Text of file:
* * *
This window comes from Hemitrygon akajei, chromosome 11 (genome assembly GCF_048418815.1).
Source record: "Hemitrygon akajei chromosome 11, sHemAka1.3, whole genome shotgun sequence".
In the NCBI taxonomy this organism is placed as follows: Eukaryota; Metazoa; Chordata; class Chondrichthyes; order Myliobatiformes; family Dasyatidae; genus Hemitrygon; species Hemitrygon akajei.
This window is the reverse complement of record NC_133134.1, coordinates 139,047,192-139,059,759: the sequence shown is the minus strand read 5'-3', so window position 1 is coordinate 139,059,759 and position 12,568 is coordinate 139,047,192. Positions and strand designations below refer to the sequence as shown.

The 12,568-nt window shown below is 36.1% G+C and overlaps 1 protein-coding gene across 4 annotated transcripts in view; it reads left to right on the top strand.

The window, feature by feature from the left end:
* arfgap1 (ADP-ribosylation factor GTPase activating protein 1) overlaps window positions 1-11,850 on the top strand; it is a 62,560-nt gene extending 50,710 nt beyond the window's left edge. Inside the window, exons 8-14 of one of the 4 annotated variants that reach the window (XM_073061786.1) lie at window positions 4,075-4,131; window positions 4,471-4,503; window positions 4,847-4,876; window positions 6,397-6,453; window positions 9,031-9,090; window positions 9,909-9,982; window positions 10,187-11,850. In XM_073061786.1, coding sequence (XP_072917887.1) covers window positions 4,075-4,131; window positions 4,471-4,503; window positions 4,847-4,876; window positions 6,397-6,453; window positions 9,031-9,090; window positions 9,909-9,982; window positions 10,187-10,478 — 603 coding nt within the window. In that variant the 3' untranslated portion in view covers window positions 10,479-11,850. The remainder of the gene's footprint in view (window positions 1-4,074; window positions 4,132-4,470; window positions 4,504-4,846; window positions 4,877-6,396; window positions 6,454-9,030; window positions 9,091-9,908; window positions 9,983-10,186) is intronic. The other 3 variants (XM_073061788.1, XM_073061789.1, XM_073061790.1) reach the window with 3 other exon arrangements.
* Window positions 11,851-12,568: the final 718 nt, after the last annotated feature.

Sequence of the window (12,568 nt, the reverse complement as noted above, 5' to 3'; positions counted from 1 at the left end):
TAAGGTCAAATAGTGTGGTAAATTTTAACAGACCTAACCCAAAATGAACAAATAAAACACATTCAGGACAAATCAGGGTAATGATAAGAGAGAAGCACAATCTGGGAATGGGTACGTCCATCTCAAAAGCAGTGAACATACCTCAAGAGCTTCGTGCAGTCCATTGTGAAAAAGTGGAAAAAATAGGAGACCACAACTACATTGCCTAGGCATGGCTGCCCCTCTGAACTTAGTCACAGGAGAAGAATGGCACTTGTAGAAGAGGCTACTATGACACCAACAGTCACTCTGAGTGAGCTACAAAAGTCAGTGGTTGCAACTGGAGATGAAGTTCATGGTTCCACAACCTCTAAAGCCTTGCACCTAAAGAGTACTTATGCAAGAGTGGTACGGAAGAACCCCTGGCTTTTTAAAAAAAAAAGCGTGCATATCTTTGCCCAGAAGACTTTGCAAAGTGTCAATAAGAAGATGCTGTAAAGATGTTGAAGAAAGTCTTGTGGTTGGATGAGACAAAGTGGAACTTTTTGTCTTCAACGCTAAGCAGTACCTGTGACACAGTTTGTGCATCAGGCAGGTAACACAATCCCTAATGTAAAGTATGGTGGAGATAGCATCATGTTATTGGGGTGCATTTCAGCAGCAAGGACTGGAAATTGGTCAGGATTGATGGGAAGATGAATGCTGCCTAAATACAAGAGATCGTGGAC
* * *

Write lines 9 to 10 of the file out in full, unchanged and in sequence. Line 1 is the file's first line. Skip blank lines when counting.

Sequence of the window (12,568 nt, the reverse complement as noted above, 5' to 3'; positions counted from 1 at the left end):
TAAGGTCAAATAGTGTGGTAAATTTTAACAGACCTAACCCAAAATGAACAAATAAAACACATTCAGGACAAATCAGGGTAATGATAAGAGAGAAGCACAATCTGGGAATGGGTACGTCCATCTCAAAAGCAGTGAACATACCTCAAGAGCTTCGTGCAGTCCATTGTGAAAAAGTGGAAAAAATAGGAGACCACAACTACATTGCCTAGGCATGGCTGCCCCTCTGAACTTAGTCACAGGAGAAGAATGGCACTTGTAGAAGAGGCTACTATGACACCAACAGTCACTCTGAGTGAGCTACAAAAGTCAGTGGTTGCAACTGGAGATGAAGTTCATGGTTCCACAACCTCTAAAGCCTTGCACCTAAAGAGTACTTATGCAAGAGTGGTACGGAAGAACCCCTGGCTTTTTAAAAAAAAAAGCGTGCATATCTTTGCCCAGAAGACTTTGCAAAGTGTCAATAAGAAGATGCTGTAAAGATGTTGAAGAAAGTCTTGTGGTTGGATGAGACAAAGTGGAACTTTTTGTCTTCAACGCTAAGCAGTACCTGTGACACAGTTTGTGCATCAGGCAGGTAACACAATCCCTAATGTAAAGTATGGTGGAGATAGCATCATGTTATTGGGGTGCATTTCAGCAGCAAGGACTGGAAATTGGTCAGGATTGATGGGAAGATGAATGCTGCCTAAATACAAGAGATCGTGGAC